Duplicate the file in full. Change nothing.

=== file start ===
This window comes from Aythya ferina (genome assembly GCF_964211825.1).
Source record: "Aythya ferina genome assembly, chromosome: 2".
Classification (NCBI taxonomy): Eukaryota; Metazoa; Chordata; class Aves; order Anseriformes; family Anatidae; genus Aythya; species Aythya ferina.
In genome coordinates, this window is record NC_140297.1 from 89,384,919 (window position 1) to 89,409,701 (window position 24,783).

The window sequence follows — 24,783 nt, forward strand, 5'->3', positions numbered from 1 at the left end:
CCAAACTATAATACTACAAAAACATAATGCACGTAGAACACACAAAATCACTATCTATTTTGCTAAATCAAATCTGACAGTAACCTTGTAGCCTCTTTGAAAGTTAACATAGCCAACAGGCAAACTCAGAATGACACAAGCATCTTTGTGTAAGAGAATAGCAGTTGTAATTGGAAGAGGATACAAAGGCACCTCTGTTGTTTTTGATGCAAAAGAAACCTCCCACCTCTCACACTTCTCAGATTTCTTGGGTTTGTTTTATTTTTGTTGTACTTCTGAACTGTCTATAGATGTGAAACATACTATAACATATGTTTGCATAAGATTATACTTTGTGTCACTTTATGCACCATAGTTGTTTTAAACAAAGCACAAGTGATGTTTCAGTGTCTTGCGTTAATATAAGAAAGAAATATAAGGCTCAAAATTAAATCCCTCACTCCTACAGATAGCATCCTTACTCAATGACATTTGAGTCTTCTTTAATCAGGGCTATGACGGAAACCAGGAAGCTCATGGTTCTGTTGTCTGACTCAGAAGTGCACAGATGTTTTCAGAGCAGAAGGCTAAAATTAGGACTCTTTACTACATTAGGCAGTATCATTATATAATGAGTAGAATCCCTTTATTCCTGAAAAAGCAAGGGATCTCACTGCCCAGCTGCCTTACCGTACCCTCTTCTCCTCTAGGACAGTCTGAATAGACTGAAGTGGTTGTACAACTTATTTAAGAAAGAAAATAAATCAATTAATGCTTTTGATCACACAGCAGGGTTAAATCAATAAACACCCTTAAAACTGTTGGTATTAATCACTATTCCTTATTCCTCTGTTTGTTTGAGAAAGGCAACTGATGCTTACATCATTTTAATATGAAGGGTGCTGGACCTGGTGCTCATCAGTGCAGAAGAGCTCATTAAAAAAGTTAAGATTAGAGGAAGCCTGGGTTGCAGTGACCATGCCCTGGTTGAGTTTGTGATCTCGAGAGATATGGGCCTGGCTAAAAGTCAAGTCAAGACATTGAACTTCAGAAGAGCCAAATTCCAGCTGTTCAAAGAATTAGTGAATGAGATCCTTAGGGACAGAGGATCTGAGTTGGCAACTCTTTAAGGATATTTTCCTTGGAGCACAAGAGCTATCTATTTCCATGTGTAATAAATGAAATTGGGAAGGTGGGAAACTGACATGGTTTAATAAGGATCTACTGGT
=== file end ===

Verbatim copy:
This window comes from Aythya ferina (genome assembly GCF_964211825.1).
Source record: "Aythya ferina genome assembly, chromosome: 2".
Classification (NCBI taxonomy): Eukaryota; Metazoa; Chordata; class Aves; order Anseriformes; family Anatidae; genus Aythya; species Aythya ferina.
In genome coordinates, this window is record NC_140297.1 from 89,384,919 (window position 1) to 89,409,701 (window position 24,783).

The window sequence follows — 24,783 nt, forward strand, 5'->3', positions numbered from 1 at the left end:
CCAAACTATAATACTACAAAAACATAATGCACGTAGAACACACAAAATCACTATCTATTTTGCTAAATCAAATCTGACAGTAACCTTGTAGCCTCTTTGAAAGTTAACATAGCCAACAGGCAAACTCAGAATGACACAAGCATCTTTGTGTAAGAGAATAGCAGTTGTAATTGGAAGAGGATACAAAGGCACCTCTGTTGTTTTTGATGCAAAAGAAACCTCCCACCTCTCACACTTCTCAGATTTCTTGGGTTTGTTTTATTTTTGTTGTACTTCTGAACTGTCTATAGATGTGAAACATACTATAACATATGTTTGCATAAGATTATACTTTGTGTCACTTTATGCACCATAGTTGTTTTAAACAAAGCACAAGTGATGTTTCAGTGTCTTGCGTTAATATAAGAAAGAAATATAAGGCTCAAAATTAAATCCCTCACTCCTACAGATAGCATCCTTACTCAATGACATTTGAGTCTTCTTTAATCAGGGCTATGACGGAAACCAGGAAGCTCATGGTTCTGTTGTCTGACTCAGAAGTGCACAGATGTTTTCAGAGCAGAAGGCTAAAATTAGGACTCTTTACTACATTAGGCAGTATCATTATATAATGAGTAGAATCCCTTTATTCCTGAAAAAGCAAGGGATCTCACTGCCCAGCTGCCTTACCGTACCCTCTTCTCCTCTAGGACAGTCTGAATAGACTGAAGTGGTTGTACAACTTATTTAAGAAAGAAAATAAATCAATTAATGCTTTTGATCACACAGCAGGGTTAAATCAATAAACACCCTTAAAACTGTTGGTATTAATCACTATTCCTTATTCCTCTGTTTGTTTGAGAAAGGCAACTGATGCTTACATCATTTTAATATGAAGGGTGCTGGACCTGGTGCTCATCAGTGCAGAAGAGCTCATTAAAAAAGTTAAGATTAGAGGAAGCCTGGGTTGCAGTGACCATGCCCTGGTTGAGTTTGTGATCTCGAGAGATATGGGCCTGGCTAAAAGTCAAGTCAAGACATTGAACTTCAGAAGAGCCAAATTCCAGCTGTTCAAAGAATTAGTGAATGAGATCCTTAGGGACAGAGGATCTGAGTTGGCAACTCTTTAAGGATATTTTCCTTGGAGCACAAGAGCTATCTATTTCCATGTGTAATAAATGAAATTGGGAAGGTGGGAAACTGACATGGTTTAATAAGGATCTACTGGT